In sales and marketing we often talk about treating customers like gold. They are “always right,” we are “customer-centric,” our “responsiveness” to customer inquiries is unparalleled in the market.
Can you say that about how you treat your sales force? What would happen if you treated your sales staff like customers? Would they produce for us like customers do?
The first step in any customer process is understanding their needs. If we are trying to offer solutions and create value for our customers we need to understand their challenges. We must explore their needs.
Now, lets turn the table and reflect internally–what are the needs of our sales? We know what we need them to do, but what do they “need” to be successful?
Here are a few ideas:
- Compelling products and services
- Knowledge of what they are selling (as well as what competitors are selling)
- Source of fresh prospects or leads
- System to manage and follow-up on prospects
- Ability to negotiate and make deal decisions
Adapt these to your mortgage or debt business, but make sure you take the time. Look at trends and performance data. What helps get a deal done? What happened to those that didn’t get done?
Learn The Selling Cycle
Most of us have analyzed the customer buying cycle to a fine science. We know all of the scenarios that drive customers to us. We know what will make them hesitate, wait, or buy. We know how to accelerate that buying cycle with influence and persuasion.
Unfortunately, we don’t apply the same analysis to our selling process. The data is all there. Leads and prospects enter into our system. They are contacted and engaged. Then what happened?
Master this data and you can see delays, choke points, and fall out risks in your sales process. Tracking your selling cycle(s) can help you:
- Build better sales processes
- Improve knowledge-building and training
- Design more compelling marketing collateral
- Learn exactly when and how to follow-up
- Give sales people the tools to reinforce best practices
Mastering the sales cycle can help you equip your sales force for success–even automate much of that success formula.
Remove the Barriers to Sales
The first two steps have given you a pretty good picture of the sales cycle. Within that picture you should also begin to see the barriers that frustrate the effectiveness of this cycle.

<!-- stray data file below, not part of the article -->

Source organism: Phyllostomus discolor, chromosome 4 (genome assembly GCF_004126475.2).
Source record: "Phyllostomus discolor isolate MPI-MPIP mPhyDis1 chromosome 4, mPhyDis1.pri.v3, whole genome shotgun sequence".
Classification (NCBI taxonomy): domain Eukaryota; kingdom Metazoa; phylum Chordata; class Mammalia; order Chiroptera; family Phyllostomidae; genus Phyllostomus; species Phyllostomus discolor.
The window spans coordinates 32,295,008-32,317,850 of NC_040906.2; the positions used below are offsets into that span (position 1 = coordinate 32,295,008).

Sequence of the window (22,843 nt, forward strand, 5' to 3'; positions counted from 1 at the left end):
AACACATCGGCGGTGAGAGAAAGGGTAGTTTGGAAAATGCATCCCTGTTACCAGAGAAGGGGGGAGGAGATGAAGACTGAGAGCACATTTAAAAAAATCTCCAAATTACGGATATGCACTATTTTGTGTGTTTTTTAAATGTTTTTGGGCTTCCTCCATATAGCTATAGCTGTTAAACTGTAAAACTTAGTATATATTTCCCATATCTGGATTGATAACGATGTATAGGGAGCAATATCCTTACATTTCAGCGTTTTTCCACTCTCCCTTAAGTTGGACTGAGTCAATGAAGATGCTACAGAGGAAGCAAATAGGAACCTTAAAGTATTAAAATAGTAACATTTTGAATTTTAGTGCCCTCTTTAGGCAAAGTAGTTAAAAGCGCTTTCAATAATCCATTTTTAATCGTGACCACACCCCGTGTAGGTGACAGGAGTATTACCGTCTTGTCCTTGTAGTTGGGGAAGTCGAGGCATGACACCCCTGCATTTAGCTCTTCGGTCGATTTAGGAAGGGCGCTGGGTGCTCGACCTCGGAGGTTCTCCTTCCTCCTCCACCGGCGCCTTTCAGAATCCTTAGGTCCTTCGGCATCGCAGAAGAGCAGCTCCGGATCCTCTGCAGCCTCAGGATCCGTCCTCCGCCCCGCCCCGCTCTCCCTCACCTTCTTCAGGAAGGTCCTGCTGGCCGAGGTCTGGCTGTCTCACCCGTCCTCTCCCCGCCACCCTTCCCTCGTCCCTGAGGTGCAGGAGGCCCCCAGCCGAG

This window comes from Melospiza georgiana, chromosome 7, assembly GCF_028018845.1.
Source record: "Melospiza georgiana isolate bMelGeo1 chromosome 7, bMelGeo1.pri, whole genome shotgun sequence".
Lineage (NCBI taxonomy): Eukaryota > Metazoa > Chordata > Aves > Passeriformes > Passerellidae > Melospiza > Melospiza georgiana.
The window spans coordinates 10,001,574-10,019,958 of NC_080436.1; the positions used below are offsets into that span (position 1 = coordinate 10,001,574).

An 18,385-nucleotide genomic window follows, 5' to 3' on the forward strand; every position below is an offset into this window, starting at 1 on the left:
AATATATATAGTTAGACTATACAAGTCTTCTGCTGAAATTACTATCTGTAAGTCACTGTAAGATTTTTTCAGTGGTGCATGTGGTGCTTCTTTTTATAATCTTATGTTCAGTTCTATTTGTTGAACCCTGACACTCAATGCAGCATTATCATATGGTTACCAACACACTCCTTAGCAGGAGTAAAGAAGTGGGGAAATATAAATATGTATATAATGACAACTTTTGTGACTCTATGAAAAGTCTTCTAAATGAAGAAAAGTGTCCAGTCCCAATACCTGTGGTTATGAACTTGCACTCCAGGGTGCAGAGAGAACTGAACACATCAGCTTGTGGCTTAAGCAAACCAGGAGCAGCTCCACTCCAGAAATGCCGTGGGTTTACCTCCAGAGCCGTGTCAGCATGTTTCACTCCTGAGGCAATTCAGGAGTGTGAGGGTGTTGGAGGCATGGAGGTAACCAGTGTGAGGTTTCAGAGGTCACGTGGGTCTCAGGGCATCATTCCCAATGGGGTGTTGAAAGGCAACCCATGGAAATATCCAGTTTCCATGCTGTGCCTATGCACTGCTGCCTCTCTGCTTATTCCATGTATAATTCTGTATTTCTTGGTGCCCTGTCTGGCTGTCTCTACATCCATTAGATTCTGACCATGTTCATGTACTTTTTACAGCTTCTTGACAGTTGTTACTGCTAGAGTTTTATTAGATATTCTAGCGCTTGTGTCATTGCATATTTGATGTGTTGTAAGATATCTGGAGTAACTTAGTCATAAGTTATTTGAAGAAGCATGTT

Here are a few barriers that I often see in sales organizations:
- Total reliance on “hunting” philosophy for leads. New mortgage or debt leads motivate and increase productivity.
- Lack of attempt and contact accountability. Whether you are using a dialer or CRM, sales needs focused discipline on touching lots of customers.
- No system to manage follow-up. This is where some form of lead management is critical. Consistently touching customers is as important as making first contact.
Tools are critical to helping your sales department to not only be efficient, but also to show them that they are the center of the organization.
Go the Extra Mile
Nothing lands a customer faster and builds a deeper sense of loyalty than “going the extra mile.” This makes them feel special and reinforces that you care. The same applies in managing your sales department. Show them you are willing to support and motivate them.
Some ideas you may consider:
- Running sales competitions are always a hit
- Make sure they have quality equipment (computers, dialers, crm)
- Put sales support (marketing) at their finger tips
- Have them participate in sales and marketing strategy
- Put them at the center of new technology or software decisions
Simple incentives and motivation can produce far bigger results than simple salary and bonuses. Get creative. You will be amazed that an exotic trip for top performers to the Atlantis Resort in the Bahamas can cost less and bring more revenue than a higher deal split.
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